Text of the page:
More than 150 organisations from across Europe are vowing to resist efforts by the United States to stifle campaigns for Palestinian rights by means of a controversial trade deal.
The trade unions, civil society and solidarity groups say in a letter published this week by the campaign group War on Want that they “oppose the dangerous Transatlantic Trade and Investment Partnership (TTIP) negotiations and the related attempts by some US politicians to use the TTIP process to restrict freedom of political expression and campaigning in solidarity with the Palestinian people’s struggle for freedom, justice and equality.”
The TTIP talks – which follow an agenda prepared by corporate lobby groups – are an attempt to harmonize many environmental and social regulations between the US and the European Union. Green and labor rights campaigners fear it will lead to a weakening of standards on such issues as food safety, public health and pollution.
In June, US President Barack Obama signed into law a bill that makes it one of his country’s “principal negotiating objectives” for TTIP “to discourage politically motivated actions to boycott, divest from or sanction Israel and to seek the elimination of politically motivated non-tariff barriers on Israeli goods, services, or other commerce imposed on the State of Israel.”
The law specifically extends this US discouragement of boycott, divestment and sanctions (BDS) to include “Israeli-controlled territories,” a ploy to dissuade the EU from steps under consideration to label products from Israeli settlements in the occupied West Bank.
After Obama signed the bill into law, however, his administration indicated that it would do nothing to protect settlement products from boycotts.
The State Department argued that by “conflating Israel and ‘Israeli-controlled territories,’” the anti-BDS provision “runs counter to longstanding US policy.”
“This does mark something of a shift,” Josh Ruebner, policy director of the US Campaign to End the Israeli Occupation, noted in an analysis for The Electronic Intifada.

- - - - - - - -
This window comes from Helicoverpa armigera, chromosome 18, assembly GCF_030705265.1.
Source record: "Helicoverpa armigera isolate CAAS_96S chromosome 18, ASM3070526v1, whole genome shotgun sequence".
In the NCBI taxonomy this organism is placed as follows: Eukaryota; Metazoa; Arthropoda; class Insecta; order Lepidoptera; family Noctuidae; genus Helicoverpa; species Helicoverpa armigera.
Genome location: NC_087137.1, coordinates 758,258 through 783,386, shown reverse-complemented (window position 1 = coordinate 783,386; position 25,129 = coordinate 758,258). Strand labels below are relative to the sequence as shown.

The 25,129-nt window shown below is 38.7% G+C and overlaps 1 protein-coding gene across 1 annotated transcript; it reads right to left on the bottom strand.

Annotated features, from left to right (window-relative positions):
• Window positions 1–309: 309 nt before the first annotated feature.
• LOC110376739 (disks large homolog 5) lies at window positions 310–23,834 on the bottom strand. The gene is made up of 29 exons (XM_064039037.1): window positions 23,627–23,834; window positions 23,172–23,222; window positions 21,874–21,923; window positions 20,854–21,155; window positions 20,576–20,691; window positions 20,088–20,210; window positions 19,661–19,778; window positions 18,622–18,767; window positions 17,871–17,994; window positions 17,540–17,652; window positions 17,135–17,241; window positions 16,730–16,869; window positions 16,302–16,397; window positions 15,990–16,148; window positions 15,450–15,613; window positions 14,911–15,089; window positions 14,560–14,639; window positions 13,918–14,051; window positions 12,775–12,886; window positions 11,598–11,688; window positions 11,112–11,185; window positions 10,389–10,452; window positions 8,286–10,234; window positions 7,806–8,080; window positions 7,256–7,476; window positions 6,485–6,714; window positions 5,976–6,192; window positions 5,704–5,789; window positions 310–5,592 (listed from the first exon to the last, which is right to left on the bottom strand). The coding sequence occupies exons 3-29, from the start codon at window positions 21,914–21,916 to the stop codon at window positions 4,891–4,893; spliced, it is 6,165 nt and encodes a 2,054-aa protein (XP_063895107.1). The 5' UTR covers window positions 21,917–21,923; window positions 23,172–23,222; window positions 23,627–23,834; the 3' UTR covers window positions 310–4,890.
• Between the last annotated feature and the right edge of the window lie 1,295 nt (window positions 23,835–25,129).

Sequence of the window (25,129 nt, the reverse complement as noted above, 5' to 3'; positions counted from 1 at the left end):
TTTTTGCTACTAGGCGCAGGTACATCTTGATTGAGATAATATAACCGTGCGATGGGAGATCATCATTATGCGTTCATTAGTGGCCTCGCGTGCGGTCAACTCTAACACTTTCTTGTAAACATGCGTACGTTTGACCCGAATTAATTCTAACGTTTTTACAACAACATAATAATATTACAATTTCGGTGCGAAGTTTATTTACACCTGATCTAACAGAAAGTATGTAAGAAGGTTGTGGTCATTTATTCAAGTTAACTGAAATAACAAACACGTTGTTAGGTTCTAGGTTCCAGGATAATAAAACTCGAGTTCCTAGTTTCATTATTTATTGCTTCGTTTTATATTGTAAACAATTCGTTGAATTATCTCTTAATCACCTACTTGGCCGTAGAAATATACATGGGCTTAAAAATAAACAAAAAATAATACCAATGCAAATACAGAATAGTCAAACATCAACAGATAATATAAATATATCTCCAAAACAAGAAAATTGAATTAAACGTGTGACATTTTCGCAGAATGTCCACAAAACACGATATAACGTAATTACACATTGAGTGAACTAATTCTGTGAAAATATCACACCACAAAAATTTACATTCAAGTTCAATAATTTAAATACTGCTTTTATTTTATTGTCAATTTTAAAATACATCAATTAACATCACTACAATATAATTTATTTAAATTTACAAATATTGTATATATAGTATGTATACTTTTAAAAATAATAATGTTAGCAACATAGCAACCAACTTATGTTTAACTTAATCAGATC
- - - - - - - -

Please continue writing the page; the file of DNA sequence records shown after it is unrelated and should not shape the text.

Previously, the State Department had been adamant that the US unequivocally opposed any and all boycotts, even of goods from Israeli settlements.
Nonetheless, there is no doubting the Obama administration’s commitment to fight BDS in general, which is likely only to increase in its final year in office.
As Obama seeks to placate critics of the agreement over Iran’s nuclear energy program, he has given ever more concessions to the Israel lobby over Palestinian rights.
Hillary Clinton, who is seeking the Democratic Party nomination for next year’s presidential election, has also vowed to fight BDS.
Several EU governments have expressed an equally firm commitment to stand against efforts by Palestinians to win their rights.
But grassroots groups in Europe are ready to push back.
The signatories to the letter declare: “In the wake of Israel’s 2014 attack on the Gaza Strip, which killed more than 2,200 people and included deliberate attacks on civilians that amounted to war crimes according to the UN and other bodies, people around the world came out in numbers to express support for the Palestinian struggle for freedom, justice and equality. We will not accept any legislative attempt to silence these expressions of solidarity.”
In addition to dozens of Palestine solidarity groups, the signatories include such organizations as Friends of the Earth International, Stop TTIP Ireland and the Italian Forum for Water Movements.
Signatories from the labor movement include Scotland’s Dundee Trades Union Council, Spain’s 120,000-strong Unión Sindical Obrera and the UK’s 1.4-million strong Unite trade union.
As the letter notes, TTIP is generating opposition not only because of its implications for Palestine but because it would see “an unprecedented transfer of power to corporate interests and represents a serious attack on democracy, social standards, workers’ rights and environmental regulations.”
The letter and full list of signatories are published at War on Want’s website.
On 23 November 2019, EuroPal Forum and Middle East Monitor co-hosted a conference at the Holiday Inn Bloomsbury in London on the relations between Europe and Palestine. A first of its kind, the conference brought together individuals at the forefront of discourse on Palestine in
As the European Court of Justice (ECJ) rules that European Union countries must identify products made in Israeli settlements in the occupied Palestinian territory, MEMO and EuroPal Forum are hosting a conference to discuss the EU’s position on major issues related to the occupat